2. Accents of Southeast England
Continued from 1. The Problem.
|Figure 4. Pronunciation of the MOUTH diphthong in southeast England: regional accents (left) and RP (right).|
Southern British English (SBE) is the regional dialect spoken right across southern England from Norfolk to Cornwall, south of an isogloss from the Wash to the Severn Estuary, distinguished from neighbouring Northern British English (NBE) by the TRAP-BATH split and the FOOT-STRUT split (Wales, 2006; Britain, 2012). There are several SBE regiolects, generalized by Wells (1982§§4.2-4.3) from east to southwest as East Anglian, London, Home Counties, and Western. The accent of interest here is Home Counties SBE (HCSBE). Ellis (1889) referred to the earlier dialect of Kent and East Sussex as Eastern Southern English, already giving way to contact with London pronunciation. For the present study, these regional accents are distinguished as Kentish SBE (19th century, transitional) and Home Counties SBE (20th century) following Wood (2017) , although they combine to make a single continuum.
RP and regional HCSBE are identified by referring to their respective vowel phoneme systems. RP was described by Jones (1909, 1918)), other revisions are provided by Gimson (1962) and Wells (1982). HCSBE was stigmatized until about the 1960s and very little had been published on it until Rosewarne (1984) mentioned Estuary English. Consequently, Wells (1982:§4.3.1) found little to report on home counties pronunciation. Since then this region has attracted more attention, summarized by Jansen & Amos (2020). Wood (2017) described a shibboleth that has distinguished regional HCSBE from non-regional RP at least since the late 19th century. This concerns the respective pronunciations of the MOUTH lexical set (Fig. 4) that had taken different paths through the Great Vowel Shift. The “polite educated” community (Cooper, 1687) shifted MOUTH down the back vowels to current RP [aʊ-ɑʊ] (Luick, 1896; Jespersen, 1909, Wolfe, 1973), while the “provincial” community shifted mouth down the front vowels to regional [ɛʉ] (Britain, 2008; Cooper, 1687), eventually to open [æː~æɒ] in London and the South East (Wells, 1982; Wood, 2017), while [ɛʉ] still occurs in the South West.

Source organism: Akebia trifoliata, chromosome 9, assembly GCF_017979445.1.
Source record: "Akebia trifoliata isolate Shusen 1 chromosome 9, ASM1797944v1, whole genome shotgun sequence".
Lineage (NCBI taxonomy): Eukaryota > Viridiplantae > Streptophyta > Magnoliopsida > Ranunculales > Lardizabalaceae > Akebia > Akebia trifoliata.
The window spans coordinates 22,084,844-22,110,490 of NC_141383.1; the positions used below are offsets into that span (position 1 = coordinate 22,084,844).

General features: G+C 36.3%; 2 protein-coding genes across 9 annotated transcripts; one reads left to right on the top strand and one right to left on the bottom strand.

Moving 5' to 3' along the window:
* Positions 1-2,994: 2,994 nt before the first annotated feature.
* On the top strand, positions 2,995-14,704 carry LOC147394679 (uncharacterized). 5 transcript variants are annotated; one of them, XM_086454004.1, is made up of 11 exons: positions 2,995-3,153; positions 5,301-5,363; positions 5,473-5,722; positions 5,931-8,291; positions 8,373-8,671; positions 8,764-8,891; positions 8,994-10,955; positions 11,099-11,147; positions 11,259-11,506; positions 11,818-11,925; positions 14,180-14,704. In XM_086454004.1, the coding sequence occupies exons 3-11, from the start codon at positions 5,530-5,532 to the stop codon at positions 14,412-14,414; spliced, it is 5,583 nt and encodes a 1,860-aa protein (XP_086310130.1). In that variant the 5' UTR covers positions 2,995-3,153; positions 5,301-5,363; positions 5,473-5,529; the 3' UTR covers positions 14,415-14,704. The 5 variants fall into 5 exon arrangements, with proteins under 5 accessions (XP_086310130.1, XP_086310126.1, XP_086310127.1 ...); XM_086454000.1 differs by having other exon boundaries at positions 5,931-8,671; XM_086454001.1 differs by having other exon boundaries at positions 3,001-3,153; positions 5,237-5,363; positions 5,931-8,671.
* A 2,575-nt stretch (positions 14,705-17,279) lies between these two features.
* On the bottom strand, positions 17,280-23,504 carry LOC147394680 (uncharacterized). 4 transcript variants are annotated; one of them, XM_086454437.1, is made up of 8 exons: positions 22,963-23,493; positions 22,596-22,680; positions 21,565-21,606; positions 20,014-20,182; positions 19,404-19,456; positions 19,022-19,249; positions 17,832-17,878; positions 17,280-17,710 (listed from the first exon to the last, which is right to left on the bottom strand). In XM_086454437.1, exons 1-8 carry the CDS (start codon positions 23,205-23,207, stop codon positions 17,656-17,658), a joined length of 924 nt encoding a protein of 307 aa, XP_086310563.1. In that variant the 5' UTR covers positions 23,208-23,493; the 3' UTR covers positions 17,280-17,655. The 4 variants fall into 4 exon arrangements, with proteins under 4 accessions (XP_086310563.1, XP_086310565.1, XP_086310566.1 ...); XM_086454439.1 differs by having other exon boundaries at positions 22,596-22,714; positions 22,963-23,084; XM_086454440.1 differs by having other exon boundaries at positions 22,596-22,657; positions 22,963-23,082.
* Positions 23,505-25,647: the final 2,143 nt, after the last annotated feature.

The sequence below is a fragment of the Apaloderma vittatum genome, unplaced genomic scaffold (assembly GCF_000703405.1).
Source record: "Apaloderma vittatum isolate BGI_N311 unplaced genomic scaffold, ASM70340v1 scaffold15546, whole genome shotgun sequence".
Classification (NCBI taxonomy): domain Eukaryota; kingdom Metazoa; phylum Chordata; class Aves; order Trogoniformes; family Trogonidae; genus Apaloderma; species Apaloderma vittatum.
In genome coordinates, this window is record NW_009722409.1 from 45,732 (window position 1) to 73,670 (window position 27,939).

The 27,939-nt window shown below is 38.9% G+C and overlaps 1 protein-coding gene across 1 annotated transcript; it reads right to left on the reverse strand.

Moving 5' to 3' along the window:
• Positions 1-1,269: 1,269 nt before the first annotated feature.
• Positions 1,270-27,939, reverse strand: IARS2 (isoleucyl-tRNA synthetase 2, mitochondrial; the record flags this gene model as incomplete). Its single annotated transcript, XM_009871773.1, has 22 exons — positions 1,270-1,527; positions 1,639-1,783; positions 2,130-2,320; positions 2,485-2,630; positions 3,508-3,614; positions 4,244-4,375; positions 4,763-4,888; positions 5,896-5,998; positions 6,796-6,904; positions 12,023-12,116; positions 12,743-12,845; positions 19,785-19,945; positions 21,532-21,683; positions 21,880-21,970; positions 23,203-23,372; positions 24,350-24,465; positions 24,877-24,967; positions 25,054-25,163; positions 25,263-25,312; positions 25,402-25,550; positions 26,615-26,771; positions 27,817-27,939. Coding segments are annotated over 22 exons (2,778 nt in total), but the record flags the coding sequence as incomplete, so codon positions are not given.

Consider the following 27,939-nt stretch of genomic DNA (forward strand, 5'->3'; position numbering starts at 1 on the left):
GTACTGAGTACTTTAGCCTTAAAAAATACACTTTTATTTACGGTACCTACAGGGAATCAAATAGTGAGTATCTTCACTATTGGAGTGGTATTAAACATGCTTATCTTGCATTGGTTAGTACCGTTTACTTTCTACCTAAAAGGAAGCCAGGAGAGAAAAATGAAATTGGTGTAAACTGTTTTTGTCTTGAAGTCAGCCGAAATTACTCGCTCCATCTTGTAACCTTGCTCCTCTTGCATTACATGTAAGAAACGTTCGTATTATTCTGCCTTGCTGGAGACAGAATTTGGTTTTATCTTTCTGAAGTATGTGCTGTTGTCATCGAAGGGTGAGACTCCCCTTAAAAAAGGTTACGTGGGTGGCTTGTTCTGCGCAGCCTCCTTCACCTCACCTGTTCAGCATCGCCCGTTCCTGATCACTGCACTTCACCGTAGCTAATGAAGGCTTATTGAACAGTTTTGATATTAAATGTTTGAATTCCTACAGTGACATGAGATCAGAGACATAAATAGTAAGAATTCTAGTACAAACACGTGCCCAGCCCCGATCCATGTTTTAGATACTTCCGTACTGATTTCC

To be continued